I Am Charlie

Je suis Charlie.

I am Charlie.  Charlie Hebdo, a French satire magazine.  I was attacked twice over the years by religious extremists for exercising my freedom of expression.  A freedom that truly reflects the unique and indominable human spirit while ensuring all opinions are held valid and no ideas are censored.  A freedom that gives a voice to citizens, opposers of tyranny and defenders of liberty.  A freedom that must never be taken away and should always be carefully guarded.

Today I was attacked and more than ten of my employees were murdered along with a police officer who was executed in the streets.  All because of a joke.  But not just any joke, a joke about a particular religious prophet.  A prophet people are currently killing others in the name of, which is a pattern we’ve seen repeated too many times throughout history.

I could have not made this joke and maybe the tragedy would have been avoided.  But at what cost?  To allow a group of people to command me into silence with the threat of physical violence?  To be forced to conform to others’ subscribed beliefs and dogmas rather than my own?  To give in to bully behavior and make this religious prophet the one thing I can’t joke about?  Laughter is the greatest medicine and helps people unite in harmony.  Laughter helps us take ourselves and life a little less seriously, it eases tensions, it reduces fears, it humbles us, it elevates us above our problems, it strips power from people and things so we are all equal and empowered, it makes boring topics easier to understand, it turns strangers into friends, it makes illuminating truths easier to swallow and it makes us feel good.

Most people are offended by something but making those subjects taboo to joke or talk about only keeps them offensive and leads to the banning of other subjects–in other words, censorship of expression. If you can’t laugh about it, you can’t heal or get over it and it will always have power over you.  Either everything is okay to joke about or nothing is okay to joke about.  This is how we maintain balance and remind ourselves that we are in fact human, we make mistakes, we don’t know half as much as we think we know, we think and do stupid things sometimes, we have transcendable fears, we have painful experiences that need healing and we like to be playful with each other. It also helps make difficult topics easier to talk about, which promotes responsible discussion and social change. 

My jokes made extremists the subject of ridicule to empower free citizens everywhere and demonstrated why ideologies shouldn’t be followed blindly.  Yes, many consider religion a sacred topic but just as many people consider it a fallible human creation…while we all have different beliefs and perspectives we all also like to laugh and have different senses of humor.  Denying people the freedom to express their senses of humor denies them expression of themselves and their personalities–what makes them unique and authentic.  If we don’t find something funny then we don’t laugh at it and we either move on or explain our position to seek understanding…rather than demand the censorship of that joke and shoot those who make it.  This is how free society operates.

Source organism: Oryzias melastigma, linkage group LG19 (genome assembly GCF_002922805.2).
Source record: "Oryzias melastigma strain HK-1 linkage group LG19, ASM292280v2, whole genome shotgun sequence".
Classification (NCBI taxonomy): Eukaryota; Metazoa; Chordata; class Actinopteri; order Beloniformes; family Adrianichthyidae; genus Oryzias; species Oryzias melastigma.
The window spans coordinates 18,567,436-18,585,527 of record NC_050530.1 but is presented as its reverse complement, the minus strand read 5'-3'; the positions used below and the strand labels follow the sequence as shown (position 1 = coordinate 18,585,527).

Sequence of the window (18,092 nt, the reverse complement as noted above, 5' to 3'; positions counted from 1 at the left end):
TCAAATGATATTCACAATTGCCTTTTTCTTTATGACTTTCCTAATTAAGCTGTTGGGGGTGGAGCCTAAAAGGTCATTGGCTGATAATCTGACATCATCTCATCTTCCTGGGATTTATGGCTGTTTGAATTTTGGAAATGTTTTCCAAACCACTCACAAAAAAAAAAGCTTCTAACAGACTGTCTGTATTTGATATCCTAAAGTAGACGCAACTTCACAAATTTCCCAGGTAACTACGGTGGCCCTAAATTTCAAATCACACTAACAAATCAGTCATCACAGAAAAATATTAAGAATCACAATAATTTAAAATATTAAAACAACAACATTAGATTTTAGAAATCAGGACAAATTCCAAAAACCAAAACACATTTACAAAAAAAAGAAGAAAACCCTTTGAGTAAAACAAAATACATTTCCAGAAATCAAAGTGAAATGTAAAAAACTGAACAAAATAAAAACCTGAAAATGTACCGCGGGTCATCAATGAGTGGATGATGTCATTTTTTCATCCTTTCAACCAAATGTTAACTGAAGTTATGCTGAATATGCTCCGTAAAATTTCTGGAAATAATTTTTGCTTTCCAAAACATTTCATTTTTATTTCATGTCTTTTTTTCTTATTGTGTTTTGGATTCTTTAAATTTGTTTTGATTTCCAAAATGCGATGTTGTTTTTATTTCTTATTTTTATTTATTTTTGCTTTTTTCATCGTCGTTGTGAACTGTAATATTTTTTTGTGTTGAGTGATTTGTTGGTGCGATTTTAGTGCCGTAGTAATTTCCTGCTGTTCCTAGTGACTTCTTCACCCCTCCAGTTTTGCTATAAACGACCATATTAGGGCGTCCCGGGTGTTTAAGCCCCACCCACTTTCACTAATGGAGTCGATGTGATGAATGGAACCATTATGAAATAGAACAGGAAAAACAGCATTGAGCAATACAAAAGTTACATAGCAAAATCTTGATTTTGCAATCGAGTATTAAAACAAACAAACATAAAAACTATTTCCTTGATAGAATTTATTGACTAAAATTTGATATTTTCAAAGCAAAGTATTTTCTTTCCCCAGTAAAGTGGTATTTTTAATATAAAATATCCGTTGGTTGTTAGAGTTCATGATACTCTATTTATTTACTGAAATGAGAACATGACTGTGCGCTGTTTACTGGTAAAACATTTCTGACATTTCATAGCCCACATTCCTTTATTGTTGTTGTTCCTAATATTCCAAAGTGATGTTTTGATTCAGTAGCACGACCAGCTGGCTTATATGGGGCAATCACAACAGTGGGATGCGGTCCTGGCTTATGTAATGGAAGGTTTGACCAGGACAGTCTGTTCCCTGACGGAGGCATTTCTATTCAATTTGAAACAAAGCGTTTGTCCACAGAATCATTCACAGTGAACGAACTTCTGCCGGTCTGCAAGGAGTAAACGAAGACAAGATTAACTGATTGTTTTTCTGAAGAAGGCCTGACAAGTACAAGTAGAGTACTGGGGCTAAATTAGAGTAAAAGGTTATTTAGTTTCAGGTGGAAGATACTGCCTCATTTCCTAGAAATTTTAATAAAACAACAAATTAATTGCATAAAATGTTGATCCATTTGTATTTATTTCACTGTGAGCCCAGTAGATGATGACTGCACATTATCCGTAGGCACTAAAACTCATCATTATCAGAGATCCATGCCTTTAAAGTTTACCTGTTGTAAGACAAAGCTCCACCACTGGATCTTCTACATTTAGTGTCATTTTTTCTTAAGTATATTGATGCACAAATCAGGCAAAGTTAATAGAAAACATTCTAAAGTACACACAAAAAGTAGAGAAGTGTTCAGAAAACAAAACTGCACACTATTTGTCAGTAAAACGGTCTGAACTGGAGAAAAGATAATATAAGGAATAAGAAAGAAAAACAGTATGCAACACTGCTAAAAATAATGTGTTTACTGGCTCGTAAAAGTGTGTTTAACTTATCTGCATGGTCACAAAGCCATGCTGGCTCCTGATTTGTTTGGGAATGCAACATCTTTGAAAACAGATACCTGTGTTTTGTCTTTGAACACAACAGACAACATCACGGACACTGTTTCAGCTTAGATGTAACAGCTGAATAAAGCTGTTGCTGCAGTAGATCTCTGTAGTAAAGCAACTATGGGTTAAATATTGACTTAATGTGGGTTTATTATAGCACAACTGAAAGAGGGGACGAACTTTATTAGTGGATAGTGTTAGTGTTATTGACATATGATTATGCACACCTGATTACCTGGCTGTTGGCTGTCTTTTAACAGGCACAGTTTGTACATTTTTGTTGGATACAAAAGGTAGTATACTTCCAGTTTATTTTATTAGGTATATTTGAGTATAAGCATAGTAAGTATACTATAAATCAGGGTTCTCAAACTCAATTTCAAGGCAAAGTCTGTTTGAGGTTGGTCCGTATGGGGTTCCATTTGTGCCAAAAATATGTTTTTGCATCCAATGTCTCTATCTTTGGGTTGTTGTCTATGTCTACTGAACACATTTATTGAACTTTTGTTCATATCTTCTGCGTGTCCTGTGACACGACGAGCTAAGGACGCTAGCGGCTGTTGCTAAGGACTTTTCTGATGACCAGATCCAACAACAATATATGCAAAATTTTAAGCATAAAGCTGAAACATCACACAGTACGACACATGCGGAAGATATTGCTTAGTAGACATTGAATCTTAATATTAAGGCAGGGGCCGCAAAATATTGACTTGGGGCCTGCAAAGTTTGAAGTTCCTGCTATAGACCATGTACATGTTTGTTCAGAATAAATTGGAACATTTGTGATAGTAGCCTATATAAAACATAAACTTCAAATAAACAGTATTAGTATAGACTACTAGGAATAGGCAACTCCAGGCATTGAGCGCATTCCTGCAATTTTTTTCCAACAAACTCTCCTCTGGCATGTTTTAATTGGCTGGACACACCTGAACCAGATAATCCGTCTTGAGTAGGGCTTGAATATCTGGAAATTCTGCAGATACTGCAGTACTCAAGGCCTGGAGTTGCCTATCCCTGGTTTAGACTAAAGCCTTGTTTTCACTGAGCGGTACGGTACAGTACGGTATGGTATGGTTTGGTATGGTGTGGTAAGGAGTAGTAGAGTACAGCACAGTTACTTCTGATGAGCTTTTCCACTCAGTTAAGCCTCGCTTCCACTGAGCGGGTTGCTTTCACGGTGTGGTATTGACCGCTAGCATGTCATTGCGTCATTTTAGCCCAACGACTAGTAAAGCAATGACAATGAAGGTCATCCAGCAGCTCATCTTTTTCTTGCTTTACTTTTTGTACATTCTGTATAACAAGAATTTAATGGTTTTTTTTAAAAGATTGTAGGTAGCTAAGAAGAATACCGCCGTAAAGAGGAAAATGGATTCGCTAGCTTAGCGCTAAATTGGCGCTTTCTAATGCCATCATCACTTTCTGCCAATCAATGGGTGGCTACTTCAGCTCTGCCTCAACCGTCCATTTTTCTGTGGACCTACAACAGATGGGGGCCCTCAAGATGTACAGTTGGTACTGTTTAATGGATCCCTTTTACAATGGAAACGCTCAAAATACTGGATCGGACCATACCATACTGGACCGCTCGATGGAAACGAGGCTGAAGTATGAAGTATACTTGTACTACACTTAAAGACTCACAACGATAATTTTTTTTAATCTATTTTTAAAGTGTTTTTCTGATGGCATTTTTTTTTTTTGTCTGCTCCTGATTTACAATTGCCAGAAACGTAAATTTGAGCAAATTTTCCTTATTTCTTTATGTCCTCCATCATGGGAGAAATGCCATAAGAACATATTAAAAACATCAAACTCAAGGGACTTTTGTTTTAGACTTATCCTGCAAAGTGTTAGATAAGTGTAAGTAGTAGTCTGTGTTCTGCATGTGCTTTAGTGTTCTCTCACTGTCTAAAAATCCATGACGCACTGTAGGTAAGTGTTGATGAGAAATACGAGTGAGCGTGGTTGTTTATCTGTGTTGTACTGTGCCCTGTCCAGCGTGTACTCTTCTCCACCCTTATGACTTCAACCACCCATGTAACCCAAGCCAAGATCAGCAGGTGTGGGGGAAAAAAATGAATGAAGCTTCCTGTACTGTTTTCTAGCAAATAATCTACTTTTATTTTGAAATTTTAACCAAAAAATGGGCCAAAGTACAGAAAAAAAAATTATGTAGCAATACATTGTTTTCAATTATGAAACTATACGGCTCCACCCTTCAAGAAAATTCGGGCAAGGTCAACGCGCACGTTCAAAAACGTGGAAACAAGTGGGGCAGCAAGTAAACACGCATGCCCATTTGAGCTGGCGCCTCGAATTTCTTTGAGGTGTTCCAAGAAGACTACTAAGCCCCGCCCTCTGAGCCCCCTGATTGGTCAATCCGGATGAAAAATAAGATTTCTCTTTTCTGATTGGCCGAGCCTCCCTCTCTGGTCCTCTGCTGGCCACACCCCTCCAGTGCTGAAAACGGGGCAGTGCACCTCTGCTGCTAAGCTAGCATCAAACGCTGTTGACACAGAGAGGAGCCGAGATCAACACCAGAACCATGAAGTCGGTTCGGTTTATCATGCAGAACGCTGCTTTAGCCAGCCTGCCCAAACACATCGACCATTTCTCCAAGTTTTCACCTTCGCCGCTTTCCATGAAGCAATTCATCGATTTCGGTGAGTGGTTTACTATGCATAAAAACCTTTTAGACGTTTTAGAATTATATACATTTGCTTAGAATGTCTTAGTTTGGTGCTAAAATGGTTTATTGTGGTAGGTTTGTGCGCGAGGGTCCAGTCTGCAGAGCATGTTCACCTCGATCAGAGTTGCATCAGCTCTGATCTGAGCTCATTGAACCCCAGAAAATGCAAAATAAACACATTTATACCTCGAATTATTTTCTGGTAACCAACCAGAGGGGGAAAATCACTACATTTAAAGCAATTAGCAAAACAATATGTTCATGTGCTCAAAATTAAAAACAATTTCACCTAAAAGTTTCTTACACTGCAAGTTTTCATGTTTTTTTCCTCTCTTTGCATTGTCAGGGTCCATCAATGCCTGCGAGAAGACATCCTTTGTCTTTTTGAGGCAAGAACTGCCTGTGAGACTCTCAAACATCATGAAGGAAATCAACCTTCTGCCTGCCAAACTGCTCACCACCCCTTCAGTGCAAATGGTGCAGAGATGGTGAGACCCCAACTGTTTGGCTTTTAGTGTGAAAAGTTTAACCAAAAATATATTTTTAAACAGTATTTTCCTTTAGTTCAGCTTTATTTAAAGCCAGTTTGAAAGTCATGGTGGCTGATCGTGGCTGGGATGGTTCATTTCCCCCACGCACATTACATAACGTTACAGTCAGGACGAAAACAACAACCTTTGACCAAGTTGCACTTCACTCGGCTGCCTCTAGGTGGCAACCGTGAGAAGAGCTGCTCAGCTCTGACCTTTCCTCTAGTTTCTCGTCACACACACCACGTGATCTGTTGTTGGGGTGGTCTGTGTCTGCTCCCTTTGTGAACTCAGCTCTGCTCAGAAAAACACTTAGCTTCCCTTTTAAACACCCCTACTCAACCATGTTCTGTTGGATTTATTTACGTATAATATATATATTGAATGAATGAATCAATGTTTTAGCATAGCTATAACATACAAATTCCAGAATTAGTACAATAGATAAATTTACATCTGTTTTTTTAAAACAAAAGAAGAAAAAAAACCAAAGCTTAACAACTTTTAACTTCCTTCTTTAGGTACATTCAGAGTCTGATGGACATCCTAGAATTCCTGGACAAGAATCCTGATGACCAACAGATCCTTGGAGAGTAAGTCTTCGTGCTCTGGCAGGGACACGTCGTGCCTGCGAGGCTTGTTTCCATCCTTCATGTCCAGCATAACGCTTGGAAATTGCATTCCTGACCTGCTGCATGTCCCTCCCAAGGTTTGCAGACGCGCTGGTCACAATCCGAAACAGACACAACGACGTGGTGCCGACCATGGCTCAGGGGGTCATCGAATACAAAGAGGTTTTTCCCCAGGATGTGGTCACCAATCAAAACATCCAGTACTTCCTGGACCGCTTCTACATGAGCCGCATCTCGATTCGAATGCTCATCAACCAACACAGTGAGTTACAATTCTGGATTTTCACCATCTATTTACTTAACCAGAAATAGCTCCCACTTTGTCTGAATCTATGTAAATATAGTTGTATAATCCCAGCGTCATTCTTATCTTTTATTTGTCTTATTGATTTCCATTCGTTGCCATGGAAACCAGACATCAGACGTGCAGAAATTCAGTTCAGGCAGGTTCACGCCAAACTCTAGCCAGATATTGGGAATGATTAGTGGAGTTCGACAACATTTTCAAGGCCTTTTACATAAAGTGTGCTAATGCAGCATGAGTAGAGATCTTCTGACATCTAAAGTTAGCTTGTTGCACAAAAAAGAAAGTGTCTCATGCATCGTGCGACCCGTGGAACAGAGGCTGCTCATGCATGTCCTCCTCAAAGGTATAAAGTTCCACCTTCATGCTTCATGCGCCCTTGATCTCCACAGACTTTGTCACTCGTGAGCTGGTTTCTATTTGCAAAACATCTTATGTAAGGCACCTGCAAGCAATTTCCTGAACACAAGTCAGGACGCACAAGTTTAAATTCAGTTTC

Today’s attack was a test of our collective will to defend our freedoms and stand up to those intent on taking them away.  The pen is mightier than the sword and as humans we should seek to understand each other and discuss our issues peacefully rather than force each other into doing things our way and using violence or coercion as an incentive. 

My thoughts are with the lives lost today along with all those who died due to violent extremists.  I hope the victims’ families find peace and closure and that all who are affected by these individuals find shelter and sanctuary.

We are in the midst of volatile and trying times but don’t lose sight of peace and prosperity.  Together we can make a difference for a better tomorrow, when we can all take a joke in stride and respect each other’s right to self-expression and critical inquiry through humor.

I am Charlie.  You are Charlie.  We are all Charlie.  This was an attack on all of us and our freedoms by a group bent on domination and control.  They don’t represent all Muslims but they do represent all people who let their beliefs run wild and use them to oppress other humans and disrespect the sanctity of our condition.  Poking fun at people’s beliefs may not be the most classy move but we are allowed to think they are ridiculous or degrading and have the right to say so.  Especially when the beliefs have led to thousands of years of bloodshed, disparagement of women, beheaded soldiers and journalists, citizens murdered in their homes, children shot by snipers or orphaned and seeking refuge in another country, terror attacks in Boston and New York, legitimizing torture to find terrorist leaders, several nations in shambles and the apparent need for increased government surveillance that invades privacy.  All this because of a few beliefs.  We can poke fun at them to make the monster easier to deal with or we can say nothing yet act sovereign and free.  I choose the former.  Because I am Charlie.



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